A good measure is something you will to buy soon, and then a tumbler.

    One can buy all the little goodies later. :)

    Don't you know it.
  6. Hunterdad

    Hunterdad Well-Known Member

    I would honestly start off with the Lee kit and go from there. I may not even like reloading, so I hate to make a big investment.

    If it lets me shoot more for the same price, I'm good with that!
  7. webfox

    webfox Well-Known Member

    I wasn't trying to be a jerk or a snob or a know-it-all. If the rifle is as accurate as mentioned, one may notice that some reloading sessions produce different results. The next step, after remeasuring everything with calipers would, reasonably I think, to get a gauge. Maybe I'm too anal-ytical... who knows? :)

    Everyone gets different mileage. Go with cheapest and most reliable first.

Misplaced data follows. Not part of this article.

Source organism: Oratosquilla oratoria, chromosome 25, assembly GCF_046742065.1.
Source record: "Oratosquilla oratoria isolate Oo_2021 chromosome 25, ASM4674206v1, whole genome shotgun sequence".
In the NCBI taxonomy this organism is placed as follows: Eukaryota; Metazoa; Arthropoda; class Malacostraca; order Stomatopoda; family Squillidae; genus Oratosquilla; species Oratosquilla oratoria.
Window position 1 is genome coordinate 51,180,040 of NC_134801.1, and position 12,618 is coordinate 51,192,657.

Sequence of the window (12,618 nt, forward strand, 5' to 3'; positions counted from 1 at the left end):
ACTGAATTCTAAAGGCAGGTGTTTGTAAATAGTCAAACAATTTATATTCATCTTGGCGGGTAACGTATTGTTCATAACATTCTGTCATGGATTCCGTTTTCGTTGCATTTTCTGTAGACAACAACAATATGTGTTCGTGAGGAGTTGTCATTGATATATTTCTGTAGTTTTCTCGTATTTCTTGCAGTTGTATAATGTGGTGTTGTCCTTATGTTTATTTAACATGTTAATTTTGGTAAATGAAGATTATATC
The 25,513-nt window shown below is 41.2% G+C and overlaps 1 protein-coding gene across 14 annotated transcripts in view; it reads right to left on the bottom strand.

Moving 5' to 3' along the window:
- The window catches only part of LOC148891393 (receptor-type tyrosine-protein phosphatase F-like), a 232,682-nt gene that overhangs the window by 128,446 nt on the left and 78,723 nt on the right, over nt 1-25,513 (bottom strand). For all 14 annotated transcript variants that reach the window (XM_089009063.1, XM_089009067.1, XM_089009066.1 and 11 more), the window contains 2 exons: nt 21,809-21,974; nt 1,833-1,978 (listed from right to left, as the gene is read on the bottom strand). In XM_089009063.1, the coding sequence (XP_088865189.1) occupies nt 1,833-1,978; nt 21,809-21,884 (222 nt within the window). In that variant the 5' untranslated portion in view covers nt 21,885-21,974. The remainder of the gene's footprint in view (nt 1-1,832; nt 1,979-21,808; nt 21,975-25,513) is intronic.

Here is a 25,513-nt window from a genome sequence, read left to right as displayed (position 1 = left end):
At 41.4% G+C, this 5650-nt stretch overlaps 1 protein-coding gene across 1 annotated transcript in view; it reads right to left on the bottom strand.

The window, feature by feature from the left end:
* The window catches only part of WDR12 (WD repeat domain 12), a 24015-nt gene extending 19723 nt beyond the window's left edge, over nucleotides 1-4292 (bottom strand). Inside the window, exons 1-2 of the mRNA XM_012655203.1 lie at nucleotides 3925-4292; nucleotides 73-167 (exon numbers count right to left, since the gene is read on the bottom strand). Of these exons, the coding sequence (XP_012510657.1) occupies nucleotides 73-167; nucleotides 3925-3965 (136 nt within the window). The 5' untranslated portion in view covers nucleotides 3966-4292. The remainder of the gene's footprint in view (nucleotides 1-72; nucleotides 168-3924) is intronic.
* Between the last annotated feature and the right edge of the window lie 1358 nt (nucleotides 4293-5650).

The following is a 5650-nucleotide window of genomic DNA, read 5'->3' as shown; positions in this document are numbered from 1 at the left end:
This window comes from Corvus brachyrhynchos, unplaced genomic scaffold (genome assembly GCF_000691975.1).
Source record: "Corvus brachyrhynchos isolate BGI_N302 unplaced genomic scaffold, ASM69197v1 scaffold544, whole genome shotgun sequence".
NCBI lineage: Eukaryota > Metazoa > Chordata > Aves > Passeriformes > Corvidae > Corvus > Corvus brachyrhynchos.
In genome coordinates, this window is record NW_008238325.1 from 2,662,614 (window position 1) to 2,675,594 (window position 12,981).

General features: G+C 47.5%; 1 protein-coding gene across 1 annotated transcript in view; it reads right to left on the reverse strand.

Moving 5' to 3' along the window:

8. rc109a

    rc109a Well-Known Member

    I stared with a lee kit to see if I even liked it. Over time I either bought new equipment or upgraded. I still have a lot of lee gear that I really like..
  9. Hunterdad

    Hunterdad Well-Known Member

  10. mljdeckard

    mljdeckard Well-Known Member

    Is there any reason at all it's a bad idea to buy items like a press from Ebay?
  11. rscalzo

    rscalzo Well-Known Member

    As long as the frame isn't sprung. Some of the later RCBS frames were in China and below the usual high RCBS quality. That has been now rectified. But you have to check the item price against what shipping costs will be. Buying new locally may be a equal or better deal. Try Craigslist for local sales or Ebay area specific site.
  12. MtnCreek

    MtnCreek Well-Known Member

    With the Lee kit you'll need:
    .308 Dies (Lee Pacesteer are cheep and work fine)
    Lee .308 Trimmer Length Guage
    .308 Bullets (of your choice)
    Large Rifle Standard Primers (try to purchase local)
    Powder (I started w/ IMR 4895, try to purchase local)

    The dies will come w/ loading data, but I strongly suggest purchasing a manual from Midway.